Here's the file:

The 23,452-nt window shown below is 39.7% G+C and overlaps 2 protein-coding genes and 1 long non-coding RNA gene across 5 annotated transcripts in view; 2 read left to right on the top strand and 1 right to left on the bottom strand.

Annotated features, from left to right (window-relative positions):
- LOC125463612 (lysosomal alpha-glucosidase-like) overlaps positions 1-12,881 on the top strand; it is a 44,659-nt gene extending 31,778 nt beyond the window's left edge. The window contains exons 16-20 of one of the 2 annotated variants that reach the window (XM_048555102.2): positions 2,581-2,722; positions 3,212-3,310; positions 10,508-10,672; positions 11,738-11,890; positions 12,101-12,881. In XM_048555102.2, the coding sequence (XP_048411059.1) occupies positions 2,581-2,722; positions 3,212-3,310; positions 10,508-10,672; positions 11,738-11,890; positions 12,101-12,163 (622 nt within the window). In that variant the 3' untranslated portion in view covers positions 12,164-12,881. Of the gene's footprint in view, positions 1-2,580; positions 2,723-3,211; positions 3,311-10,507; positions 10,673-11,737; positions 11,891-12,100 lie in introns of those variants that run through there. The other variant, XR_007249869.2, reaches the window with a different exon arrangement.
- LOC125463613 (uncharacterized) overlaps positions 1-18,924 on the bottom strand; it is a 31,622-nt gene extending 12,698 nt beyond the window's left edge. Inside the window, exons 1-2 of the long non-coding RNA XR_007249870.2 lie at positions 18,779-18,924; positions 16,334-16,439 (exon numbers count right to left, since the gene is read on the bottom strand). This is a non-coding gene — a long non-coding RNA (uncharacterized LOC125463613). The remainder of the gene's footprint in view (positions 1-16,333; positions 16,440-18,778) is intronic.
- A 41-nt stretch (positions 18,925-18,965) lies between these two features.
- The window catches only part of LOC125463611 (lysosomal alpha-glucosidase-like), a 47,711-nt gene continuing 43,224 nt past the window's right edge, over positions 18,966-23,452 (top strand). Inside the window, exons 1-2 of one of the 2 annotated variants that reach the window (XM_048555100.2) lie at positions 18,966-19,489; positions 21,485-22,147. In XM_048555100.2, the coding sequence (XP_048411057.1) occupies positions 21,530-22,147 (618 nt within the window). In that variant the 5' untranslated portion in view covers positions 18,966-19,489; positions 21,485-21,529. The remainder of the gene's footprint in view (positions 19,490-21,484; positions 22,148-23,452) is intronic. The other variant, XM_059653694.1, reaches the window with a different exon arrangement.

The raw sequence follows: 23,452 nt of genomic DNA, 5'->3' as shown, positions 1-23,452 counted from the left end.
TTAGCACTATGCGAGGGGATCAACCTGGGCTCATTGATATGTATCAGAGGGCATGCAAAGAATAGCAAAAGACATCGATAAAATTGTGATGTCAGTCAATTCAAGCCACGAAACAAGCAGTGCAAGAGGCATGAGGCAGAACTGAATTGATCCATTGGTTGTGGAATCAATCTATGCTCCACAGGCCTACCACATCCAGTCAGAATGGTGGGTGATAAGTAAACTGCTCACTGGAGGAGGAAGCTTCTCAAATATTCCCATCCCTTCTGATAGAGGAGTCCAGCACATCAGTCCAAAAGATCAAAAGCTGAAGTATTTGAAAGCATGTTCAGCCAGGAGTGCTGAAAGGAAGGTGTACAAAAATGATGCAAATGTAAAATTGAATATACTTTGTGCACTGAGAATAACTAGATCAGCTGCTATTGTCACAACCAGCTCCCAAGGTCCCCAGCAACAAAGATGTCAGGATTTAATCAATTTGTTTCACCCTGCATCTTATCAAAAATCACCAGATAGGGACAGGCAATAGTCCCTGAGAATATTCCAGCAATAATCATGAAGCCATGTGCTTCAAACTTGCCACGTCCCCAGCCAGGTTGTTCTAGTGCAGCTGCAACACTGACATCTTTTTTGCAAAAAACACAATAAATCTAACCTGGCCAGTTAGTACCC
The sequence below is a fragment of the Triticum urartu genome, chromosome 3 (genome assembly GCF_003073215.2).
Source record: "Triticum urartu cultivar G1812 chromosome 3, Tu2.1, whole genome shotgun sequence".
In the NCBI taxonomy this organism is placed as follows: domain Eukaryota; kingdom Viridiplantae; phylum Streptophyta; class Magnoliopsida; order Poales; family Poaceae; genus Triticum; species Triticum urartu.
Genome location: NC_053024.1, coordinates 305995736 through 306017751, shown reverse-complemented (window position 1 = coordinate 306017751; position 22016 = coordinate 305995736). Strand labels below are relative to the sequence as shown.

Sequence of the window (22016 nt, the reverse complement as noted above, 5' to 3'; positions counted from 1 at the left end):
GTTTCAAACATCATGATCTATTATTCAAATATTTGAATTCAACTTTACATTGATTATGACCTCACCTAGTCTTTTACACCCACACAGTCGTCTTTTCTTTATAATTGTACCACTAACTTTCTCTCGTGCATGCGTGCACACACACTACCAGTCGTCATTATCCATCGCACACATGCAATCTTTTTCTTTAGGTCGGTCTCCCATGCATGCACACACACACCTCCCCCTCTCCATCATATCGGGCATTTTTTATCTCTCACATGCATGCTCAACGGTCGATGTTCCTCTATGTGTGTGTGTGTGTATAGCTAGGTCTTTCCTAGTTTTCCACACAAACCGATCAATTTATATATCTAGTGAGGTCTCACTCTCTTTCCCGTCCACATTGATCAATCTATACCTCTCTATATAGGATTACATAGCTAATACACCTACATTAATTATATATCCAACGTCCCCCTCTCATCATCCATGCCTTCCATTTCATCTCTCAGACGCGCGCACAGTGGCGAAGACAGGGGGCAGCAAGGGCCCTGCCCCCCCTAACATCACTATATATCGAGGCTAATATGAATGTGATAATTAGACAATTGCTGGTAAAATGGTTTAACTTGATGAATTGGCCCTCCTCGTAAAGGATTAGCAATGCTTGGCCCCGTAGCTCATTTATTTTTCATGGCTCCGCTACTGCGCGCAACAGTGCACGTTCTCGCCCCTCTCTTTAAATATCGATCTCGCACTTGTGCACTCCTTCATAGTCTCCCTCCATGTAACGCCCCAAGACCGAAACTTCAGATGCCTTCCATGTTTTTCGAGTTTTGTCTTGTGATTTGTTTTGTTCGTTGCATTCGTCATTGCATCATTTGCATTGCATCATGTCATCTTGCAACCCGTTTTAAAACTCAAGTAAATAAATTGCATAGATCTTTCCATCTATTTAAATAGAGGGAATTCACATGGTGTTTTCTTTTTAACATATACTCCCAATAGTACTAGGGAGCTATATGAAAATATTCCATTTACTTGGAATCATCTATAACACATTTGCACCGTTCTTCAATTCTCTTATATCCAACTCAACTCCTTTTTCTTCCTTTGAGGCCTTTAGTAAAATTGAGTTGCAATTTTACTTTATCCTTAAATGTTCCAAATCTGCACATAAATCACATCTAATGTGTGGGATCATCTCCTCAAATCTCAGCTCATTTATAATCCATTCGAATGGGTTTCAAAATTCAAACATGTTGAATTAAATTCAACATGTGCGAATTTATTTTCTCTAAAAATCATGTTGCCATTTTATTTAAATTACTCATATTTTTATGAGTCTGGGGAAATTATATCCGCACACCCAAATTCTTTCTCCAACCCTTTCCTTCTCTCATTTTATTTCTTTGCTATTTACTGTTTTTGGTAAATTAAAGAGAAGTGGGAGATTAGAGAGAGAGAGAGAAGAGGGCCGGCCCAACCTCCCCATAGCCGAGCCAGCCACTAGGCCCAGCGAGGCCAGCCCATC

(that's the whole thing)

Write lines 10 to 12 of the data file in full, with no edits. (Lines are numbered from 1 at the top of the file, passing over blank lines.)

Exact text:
Source record: "Triticum urartu cultivar G1812 chromosome 3, Tu2.1, whole genome shotgun sequence".
In the NCBI taxonomy this organism is placed as follows: domain Eukaryota; kingdom Viridiplantae; phylum Streptophyta; class Magnoliopsida; order Poales; family Poaceae; genus Triticum; species Triticum urartu.
Genome location: NC_053024.1, coordinates 305995736 through 306017751, shown reverse-complemented (window position 1 = coordinate 306017751; position 22016 = coordinate 305995736). Strand labels below are relative to the sequence as shown.